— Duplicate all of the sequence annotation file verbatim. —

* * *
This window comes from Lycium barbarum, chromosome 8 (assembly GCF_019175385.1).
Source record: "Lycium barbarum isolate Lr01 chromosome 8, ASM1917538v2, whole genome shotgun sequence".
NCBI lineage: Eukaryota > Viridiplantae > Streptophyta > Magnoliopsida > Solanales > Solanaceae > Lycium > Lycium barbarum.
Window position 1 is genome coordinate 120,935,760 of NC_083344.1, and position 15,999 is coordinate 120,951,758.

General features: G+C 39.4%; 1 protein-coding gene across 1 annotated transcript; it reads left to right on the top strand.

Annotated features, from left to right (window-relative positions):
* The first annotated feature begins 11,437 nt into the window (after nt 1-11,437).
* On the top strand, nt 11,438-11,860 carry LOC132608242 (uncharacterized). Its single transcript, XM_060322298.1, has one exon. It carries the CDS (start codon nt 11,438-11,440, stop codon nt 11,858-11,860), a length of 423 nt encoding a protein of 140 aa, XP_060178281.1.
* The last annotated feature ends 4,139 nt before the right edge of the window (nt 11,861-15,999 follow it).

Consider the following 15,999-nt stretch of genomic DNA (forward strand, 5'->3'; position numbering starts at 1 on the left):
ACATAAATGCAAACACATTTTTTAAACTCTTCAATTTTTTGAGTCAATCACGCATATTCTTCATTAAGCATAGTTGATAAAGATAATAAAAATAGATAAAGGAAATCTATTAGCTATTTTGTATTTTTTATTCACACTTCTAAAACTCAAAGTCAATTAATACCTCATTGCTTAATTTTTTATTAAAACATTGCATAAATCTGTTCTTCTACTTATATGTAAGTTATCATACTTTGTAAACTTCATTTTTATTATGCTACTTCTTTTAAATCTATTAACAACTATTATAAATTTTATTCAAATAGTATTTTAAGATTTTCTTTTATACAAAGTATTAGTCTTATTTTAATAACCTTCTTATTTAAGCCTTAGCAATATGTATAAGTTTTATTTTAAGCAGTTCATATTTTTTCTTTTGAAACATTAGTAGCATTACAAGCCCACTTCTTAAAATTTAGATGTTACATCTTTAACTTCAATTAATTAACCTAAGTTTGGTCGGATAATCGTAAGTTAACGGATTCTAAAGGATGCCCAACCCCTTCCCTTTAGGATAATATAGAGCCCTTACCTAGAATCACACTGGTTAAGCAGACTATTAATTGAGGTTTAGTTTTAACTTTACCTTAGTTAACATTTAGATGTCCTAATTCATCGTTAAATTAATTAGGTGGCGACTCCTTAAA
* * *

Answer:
This window comes from Lycium barbarum, chromosome 8 (assembly GCF_019175385.1).
Source record: "Lycium barbarum isolate Lr01 chromosome 8, ASM1917538v2, whole genome shotgun sequence".
NCBI lineage: Eukaryota > Viridiplantae > Streptophyta > Magnoliopsida > Solanales > Solanaceae > Lycium > Lycium barbarum.
Window position 1 is genome coordinate 120,935,760 of NC_083344.1, and position 15,999 is coordinate 120,951,758.

General features: G+C 39.4%; 1 protein-coding gene across 1 annotated transcript; it reads left to right on the top strand.

Annotated features, from left to right (window-relative positions):
* The first annotated feature begins 11,437 nt into the window (after nt 1-11,437).
* On the top strand, nt 11,438-11,860 carry LOC132608242 (uncharacterized). Its single transcript, XM_060322298.1, has one exon. It carries the CDS (start codon nt 11,438-11,440, stop codon nt 11,858-11,860), a length of 423 nt encoding a protein of 140 aa, XP_060178281.1.
* The last annotated feature ends 4,139 nt before the right edge of the window (nt 11,861-15,999 follow it).

Consider the following 15,999-nt stretch of genomic DNA (forward strand, 5'->3'; position numbering starts at 1 on the left):
ACATAAATGCAAACACATTTTTTAAACTCTTCAATTTTTTGAGTCAATCACGCATATTCTTCATTAAGCATAGTTGATAAAGATAATAAAAATAGATAAAGGAAATCTATTAGCTATTTTGTATTTTTTATTCACACTTCTAAAACTCAAAGTCAATTAATACCTCATTGCTTAATTTTTTATTAAAACATTGCATAAATCTGTTCTTCTACTTATATGTAAGTTATCATACTTTGTAAACTTCATTTTTATTATGCTACTTCTTTTAAATCTATTAACAACTATTATAAATTTTATTCAAATAGTATTTTAAGATTTTCTTTTATACAAAGTATTAGTCTTATTTTAATAACCTTCTTATTTAAGCCTTAGCAATATGTATAAGTTTTATTTTAAGCAGTTCATATTTTTTCTTTTGAAACATTAGTAGCATTACAAGCCCACTTCTTAAAATTTAGATGTTACATCTTTAACTTCAATTAATTAACCTAAGTTTGGTCGGATAATCGTAAGTTAACGGATTCTAAAGGATGCCCAACCCCTTCCCTTTAGGATAATATAGAGCCCTTACCTAGAATCACACTGGTTAAGCAGACTATTAATTGAGGTTTAGTTTTAACTTTACCTTAGTTAACATTTAGATGTCCTAATTCATCGTTAAATTAATTAGGTGGCGACTCCTTAAA